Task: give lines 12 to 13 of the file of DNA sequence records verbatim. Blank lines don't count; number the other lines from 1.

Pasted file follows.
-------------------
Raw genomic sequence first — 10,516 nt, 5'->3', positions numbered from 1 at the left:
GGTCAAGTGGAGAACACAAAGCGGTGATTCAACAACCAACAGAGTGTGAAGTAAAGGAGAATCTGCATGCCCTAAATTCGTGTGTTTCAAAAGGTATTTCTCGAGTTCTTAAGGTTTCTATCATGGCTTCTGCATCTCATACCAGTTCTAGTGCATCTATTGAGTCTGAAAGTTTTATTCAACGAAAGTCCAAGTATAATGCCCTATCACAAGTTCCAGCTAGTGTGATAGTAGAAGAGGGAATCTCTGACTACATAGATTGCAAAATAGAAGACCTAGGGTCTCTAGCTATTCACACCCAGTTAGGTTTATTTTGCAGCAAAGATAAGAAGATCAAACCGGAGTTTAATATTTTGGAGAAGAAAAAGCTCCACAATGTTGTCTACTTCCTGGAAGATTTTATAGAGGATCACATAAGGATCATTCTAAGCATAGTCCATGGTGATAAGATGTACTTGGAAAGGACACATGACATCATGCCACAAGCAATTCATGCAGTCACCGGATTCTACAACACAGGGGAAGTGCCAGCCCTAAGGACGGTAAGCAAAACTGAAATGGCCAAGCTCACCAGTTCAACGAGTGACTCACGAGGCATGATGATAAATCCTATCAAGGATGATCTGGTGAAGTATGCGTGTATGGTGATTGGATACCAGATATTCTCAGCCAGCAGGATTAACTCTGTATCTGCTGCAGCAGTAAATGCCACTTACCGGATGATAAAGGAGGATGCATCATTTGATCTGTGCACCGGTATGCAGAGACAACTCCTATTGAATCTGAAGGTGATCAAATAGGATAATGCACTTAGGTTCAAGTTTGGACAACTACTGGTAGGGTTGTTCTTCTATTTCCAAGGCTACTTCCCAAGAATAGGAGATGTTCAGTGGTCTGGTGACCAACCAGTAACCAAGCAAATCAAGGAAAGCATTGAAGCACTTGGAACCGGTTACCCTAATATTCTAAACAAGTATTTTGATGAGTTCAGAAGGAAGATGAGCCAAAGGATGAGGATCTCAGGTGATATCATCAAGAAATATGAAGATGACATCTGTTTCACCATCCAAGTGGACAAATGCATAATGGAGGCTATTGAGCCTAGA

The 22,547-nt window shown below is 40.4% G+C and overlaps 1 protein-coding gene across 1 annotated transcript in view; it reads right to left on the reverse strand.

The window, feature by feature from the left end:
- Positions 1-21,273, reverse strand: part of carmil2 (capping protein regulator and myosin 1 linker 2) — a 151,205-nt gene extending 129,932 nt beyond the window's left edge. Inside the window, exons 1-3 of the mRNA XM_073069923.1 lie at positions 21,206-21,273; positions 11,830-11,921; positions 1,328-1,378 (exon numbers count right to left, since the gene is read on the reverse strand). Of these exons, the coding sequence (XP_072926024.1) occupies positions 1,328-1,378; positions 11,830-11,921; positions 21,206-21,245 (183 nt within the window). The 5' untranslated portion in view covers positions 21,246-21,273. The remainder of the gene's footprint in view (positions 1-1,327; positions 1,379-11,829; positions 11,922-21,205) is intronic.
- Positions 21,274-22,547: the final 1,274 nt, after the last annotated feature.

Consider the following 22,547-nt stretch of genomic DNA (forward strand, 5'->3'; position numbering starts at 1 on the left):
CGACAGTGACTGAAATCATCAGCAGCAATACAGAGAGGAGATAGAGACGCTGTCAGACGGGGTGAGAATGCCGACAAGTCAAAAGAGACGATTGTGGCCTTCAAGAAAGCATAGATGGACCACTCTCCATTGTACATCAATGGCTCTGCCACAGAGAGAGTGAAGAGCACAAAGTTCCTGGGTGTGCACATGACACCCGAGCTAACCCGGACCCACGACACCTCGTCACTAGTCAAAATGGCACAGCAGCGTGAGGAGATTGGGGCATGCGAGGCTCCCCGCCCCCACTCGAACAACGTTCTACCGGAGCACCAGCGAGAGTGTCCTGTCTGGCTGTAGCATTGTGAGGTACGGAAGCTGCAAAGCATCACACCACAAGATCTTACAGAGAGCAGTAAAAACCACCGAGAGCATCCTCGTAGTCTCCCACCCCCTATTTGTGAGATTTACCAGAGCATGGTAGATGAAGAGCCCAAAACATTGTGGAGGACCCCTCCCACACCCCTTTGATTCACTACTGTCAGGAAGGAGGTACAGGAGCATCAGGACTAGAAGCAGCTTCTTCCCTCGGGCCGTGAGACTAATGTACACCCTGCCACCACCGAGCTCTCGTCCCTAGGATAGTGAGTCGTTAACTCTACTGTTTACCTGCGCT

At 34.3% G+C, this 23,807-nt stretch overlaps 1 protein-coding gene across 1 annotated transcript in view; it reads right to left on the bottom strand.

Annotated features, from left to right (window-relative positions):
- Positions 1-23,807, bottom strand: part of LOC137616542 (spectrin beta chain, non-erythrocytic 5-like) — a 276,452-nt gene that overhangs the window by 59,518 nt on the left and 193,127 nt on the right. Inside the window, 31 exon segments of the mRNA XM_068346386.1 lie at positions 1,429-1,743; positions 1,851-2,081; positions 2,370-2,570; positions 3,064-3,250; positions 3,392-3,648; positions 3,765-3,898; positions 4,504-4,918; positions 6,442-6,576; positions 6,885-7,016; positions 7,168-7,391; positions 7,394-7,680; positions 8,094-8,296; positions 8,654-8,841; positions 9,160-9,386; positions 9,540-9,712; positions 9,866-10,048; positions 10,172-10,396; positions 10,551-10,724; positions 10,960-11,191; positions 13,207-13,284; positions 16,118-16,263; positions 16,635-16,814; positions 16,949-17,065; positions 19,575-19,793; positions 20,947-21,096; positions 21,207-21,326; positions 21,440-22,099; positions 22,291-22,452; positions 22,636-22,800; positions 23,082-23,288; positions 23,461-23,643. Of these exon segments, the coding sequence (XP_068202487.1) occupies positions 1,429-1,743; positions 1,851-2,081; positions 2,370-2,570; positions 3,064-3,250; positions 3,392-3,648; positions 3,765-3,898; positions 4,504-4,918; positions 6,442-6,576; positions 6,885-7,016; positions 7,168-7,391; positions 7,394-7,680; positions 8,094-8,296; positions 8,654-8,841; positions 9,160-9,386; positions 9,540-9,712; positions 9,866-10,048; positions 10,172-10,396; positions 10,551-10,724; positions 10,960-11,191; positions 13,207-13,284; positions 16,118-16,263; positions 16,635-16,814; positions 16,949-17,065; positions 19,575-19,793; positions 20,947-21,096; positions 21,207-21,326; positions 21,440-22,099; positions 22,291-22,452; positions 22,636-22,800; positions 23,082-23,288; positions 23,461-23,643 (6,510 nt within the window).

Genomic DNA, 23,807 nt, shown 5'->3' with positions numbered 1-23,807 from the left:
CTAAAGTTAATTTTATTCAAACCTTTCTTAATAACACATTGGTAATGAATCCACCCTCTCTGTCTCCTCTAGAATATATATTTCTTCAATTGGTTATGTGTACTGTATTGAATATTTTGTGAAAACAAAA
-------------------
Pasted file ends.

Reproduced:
Genomic DNA, 23,807 nt, shown 5'->3' with positions numbered 1-23,807 from the left:
CTAAAGTTAATTTTATTCAAACCTTTCTTAATAACACATTGGTAATGAATCCACCCTCTCTGTCTCCTCTAGAATATATATTTCTTCAATTGGTTATGTGTACTGTATTGAATATTTTGTGAAAACAAAA